What is the Difference Between Manual Testing and Automation Testing?


Rajiv Patil

Software testing is a major domain, but it can be mainly categorized into two segments: manual testing and automation testing. Both these types of testing have their own pros and cons. It is important to understand the difference between and when to use one or the other for optimum results. Testing is a critical part of any successful development project. The type of testing you choose depends on a number of factors like project requirement, timeline, budget and skills. The three main factors of any project are cost, time and quality. Now, the primary goal of a successful project is to cut down the cost and time needed to complete it while maintaining quality output. When it comes to testing, one type may achieve this goal better than the other.

In manual testing, the test cases are executed manually without external support from tools or scripts. However, in the case of automated testing, test cases are executed with the help of tools, software and scripts. In this article, we are going to discuss manual testing and automation testing and try to understand the difference between the two. But first, we will understand what software testing is.

What is Software Testing?

Software testing is a procedure to evaluate the functionality of a software app with the purpose to find whether the developed software met the particular requirements or not and to determine the defects to make sure the product is error-free to achieve a quality product.

Software testing is a major part of any software development project. It is divided into two main components namely Manual Testing and Automation Testing. Now, let us move on to the next phase where we understand Manual Testing and Automation Testing in detail.

What is Manual Testing?

Manual testing is the process of finding faults or errors in the software. The tester should look at the product from the point of view of an end-user and to make sure that all the features are working as expected. During this process, testers execute the test cases and generate manual reports without using any automation tools. Now, let us see the different types of manual testing.

1. Black Box Testing

Black Box Testing is a software testing method in which testers evaluate the functionality of the software under test without checking the internal code structure. This can be the case of every level of software testing like Unit, Integration, System and Acceptance Testing.

2. White Box Testing

White Box testing is also known as Glass Box, Clear Box or Structural Testing. This type of testing depends on the application’s internal code structure. In white-box testing, an internal perspective of the system, along with programming skills, are used to design test cases. This type of testing is done at the unit level.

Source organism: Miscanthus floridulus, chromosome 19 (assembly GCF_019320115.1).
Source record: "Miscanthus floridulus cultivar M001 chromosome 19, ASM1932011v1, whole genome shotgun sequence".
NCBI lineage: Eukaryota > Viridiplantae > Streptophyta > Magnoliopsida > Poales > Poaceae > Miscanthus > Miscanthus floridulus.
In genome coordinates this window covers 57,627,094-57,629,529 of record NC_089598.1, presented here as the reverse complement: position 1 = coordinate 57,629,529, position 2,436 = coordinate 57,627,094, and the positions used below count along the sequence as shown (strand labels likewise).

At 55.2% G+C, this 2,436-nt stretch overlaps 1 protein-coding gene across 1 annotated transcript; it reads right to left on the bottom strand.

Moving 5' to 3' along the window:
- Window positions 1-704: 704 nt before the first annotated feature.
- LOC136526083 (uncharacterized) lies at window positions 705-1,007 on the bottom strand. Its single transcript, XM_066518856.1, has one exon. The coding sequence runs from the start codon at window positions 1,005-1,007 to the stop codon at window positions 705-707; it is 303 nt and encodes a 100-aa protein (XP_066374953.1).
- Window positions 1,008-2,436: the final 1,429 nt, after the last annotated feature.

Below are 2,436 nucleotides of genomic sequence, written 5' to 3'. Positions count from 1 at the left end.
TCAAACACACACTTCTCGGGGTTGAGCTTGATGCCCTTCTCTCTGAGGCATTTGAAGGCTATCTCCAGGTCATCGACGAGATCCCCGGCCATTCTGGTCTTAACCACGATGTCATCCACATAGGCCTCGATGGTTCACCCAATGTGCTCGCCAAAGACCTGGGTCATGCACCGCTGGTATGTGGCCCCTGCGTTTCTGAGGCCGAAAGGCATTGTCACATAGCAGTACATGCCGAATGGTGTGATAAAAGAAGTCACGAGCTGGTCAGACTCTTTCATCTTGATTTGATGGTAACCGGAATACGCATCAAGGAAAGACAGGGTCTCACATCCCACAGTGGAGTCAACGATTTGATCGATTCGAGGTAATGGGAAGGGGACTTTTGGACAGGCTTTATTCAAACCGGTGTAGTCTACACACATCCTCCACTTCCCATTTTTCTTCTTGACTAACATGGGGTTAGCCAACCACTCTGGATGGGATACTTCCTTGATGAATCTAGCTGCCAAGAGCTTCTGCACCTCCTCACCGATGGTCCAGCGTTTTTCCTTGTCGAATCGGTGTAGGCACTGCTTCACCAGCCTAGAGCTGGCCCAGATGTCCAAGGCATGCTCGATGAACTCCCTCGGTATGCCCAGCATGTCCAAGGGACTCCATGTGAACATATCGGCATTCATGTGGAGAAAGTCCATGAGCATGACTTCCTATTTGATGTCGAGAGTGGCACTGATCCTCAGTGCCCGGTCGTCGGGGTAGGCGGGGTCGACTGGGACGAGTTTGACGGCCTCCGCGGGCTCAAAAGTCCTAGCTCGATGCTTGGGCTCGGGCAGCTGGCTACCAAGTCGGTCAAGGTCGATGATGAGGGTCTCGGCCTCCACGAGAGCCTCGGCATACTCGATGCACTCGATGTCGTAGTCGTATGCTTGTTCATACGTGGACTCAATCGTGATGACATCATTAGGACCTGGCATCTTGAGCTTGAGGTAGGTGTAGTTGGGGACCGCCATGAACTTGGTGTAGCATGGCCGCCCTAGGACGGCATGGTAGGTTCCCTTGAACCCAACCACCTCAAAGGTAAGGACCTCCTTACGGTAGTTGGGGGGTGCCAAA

3. Unit Testing

It is also known as Module Testing or Component Testing. This type of testing is conducted to determine if the individual module or unit of the source code is working efficiently. It is to be performed by the developers in the developer's environment.

4. System Testing

Testing the completely integrated application to evaluate the system's compliance with its specified requirements is known as System Testing or End to End testing. This is done to ensure that the system is completed to make sure that the app works as expected to be or not.

5. Integration Testing 

Integration Testing is the procedure of testing the interface between two software units. It can be performed in three ways, Big Bang Approach, Top-Down Approach and Bottom-Up Approach.

6. Acceptance Testing

Acceptance Testing is also known as pre-production testing. It is performed by the end-users along with the QA team to check the app functionality. Once acceptance testing is done, formal testing can be performed to identify whether an app is developed as per the requirement. It enables users to accept or reject the application. The types of acceptance testing are Alpha, Beta and Gamma.

When to use Manual Testing?

Exploratory Testing

Exploratory testing will be done by domain experts. They perform testing simply by exploring the functionalities of the app without having the knowledge of the requirements.

Usability Testing

To determine whether an app is user-friendly or not and offered a quality user experience is done through usability testing. The primary goal in this type of testing is to check whether the end-user can understand and operate the app easily or not. An app should be self-explanatory and must not need a lot of training to use it.

Ad-hoc Testing

Ad-hoc testing is way different from formal testing. It is more like an informal kind of testing. In Ad-hoc testing, testers randomly test the app without following any documents and test design techniques. This testing is mainly done if the knowledge of testers in the app is quite sufficient. The testers randomly test the app without any test cases or any business requirement document.